Letters

Super Bowl helps highlight the power of unity

In "Mourning a moment passed: when race didn't matter"(Jan. 30, Opinion), the author says "Until we stop using labels to separate cultures, our troubles will remain just behind the dash of indifference." For me, this was an insightful statement exposing the dishonesty and ignorance of political correctness.

The article spotlights the firefighter statue fiasco. Why the percentage of black and Hispanic firefighters, or female for that matter, should be an issue is beyond me. Those being rescued in a fire don't care about the skin color or gender of the individuals rescuing them as long as they can carry them down the ladder safely.

We should learn from the Super Bowl. All anyone cared about that day was that the players were selected because of their ability and that, together, they played the best they could.

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The Patriots didn't even come out individually at the beginning. They came out as a team. As one! They had their sights set on what was important.

Not a word about race or hyphenated diversity labels. No one cared about quotas or diversity.

Mary Kuhl
San Ramon, Calif.

Time to say goodbye to gambling

Regarding "States take a big gamble" (Feb. 4): Whether it is lotteries that put states into the bookie business, or more and more subsidies for ever-fading race tracks and both land and floating casinos, the price tab discussed by the pushers doesn't ever seem to calculate the actual pricetag charged to the gambler, or to his or her family. Nor does it consider the cost to society.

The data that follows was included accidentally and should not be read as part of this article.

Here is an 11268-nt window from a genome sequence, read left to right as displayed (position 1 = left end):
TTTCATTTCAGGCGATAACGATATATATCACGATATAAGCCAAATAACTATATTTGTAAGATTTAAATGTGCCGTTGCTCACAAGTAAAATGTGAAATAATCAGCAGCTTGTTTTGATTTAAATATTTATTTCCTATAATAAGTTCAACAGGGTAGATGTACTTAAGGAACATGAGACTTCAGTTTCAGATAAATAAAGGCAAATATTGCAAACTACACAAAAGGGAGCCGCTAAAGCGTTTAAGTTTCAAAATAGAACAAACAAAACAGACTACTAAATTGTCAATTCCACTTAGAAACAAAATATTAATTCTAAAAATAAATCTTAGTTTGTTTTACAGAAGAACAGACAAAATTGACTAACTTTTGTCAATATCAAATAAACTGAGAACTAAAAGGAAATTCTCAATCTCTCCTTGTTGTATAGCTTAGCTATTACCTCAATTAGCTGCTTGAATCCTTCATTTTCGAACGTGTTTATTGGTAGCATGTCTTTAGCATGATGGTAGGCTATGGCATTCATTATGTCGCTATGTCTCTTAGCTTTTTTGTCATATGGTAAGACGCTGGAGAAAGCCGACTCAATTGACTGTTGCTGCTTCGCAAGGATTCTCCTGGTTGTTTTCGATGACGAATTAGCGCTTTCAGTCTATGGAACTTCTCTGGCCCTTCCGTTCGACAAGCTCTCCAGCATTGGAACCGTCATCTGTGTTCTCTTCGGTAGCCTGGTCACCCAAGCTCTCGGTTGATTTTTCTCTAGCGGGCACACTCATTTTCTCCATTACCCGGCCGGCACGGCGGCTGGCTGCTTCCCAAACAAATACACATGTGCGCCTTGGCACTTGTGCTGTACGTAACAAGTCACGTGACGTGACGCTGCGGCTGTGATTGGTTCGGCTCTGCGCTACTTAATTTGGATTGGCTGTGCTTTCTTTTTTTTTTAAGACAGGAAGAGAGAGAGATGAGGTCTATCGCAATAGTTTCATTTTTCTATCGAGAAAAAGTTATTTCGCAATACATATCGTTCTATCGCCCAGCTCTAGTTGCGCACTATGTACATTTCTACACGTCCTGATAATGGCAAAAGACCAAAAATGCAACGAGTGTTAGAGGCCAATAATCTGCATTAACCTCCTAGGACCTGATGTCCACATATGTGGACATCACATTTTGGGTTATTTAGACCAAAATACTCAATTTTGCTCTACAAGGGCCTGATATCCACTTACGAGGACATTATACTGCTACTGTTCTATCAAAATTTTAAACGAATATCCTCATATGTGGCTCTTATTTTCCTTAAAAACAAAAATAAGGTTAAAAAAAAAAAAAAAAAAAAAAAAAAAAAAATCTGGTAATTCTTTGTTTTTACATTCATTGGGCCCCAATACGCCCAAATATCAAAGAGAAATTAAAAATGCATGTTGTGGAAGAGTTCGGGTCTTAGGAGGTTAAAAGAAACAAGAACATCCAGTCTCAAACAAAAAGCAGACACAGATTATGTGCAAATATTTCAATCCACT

More and more statesmen are refusing to fall for the false promises of gambling - tired of the huge amount of taxpayer-funded time gambling issues take from the normal legislative agenda. Kudos to these legislators, willing to search for sound economic solutions to real economic problems. Shame on those still pushing gambling.

Dianne M. Berlin
Penryn, Pa.

National Coalition Against

Legalized Gambling

Invalid immigrant worker philosophy

"A hard look at visa overstays" (Feb. 5) describes a sad tale of an illegal alien who has overstayed her visa. While some people call the US "a nation of immigrants," we are also "a nation of laws." If we ignore those who are here illegally, we invite more disasters caused by terrorists in this country illegally.

Some feel illegals fill jobs that legal workers won't take. That is greatly exaggerated. In fact, housekeeping and janitorial jobs that were once held by many low-income Americans are now filled by illegals, while the former represent the largest segment of unemployed.

Illegal immigration is largely an issue of corporate profit and Congressional greed. Our national security is too important to allow this situation to continue.

Byron Slater
San Diego, Calif.

Border Solution Task Force

Kashmir needs to be heard

"Kashmir parties aim beyond war words" (Feb.4) has indicated with clarity the sufferings of the people of Kashmir. However, it did not focus on the participation of Kashmiri people in talks held between India and Pakistan, wherein Kashmir's future is decided. Any peace talks held can only be considered sincere when Kashmiris are acknowledged.

Numerous bilateral peace talks have been held between India and Pakistan without any results. Kashmiri people have suffered, sacrificed, and been subjected to brutal tyranny long enough. Today, when so much stress is being laid on human rights and freedom, the people of Kashmir are entitled to both.

Suraiya Siddiqi
Brampton, Ontario

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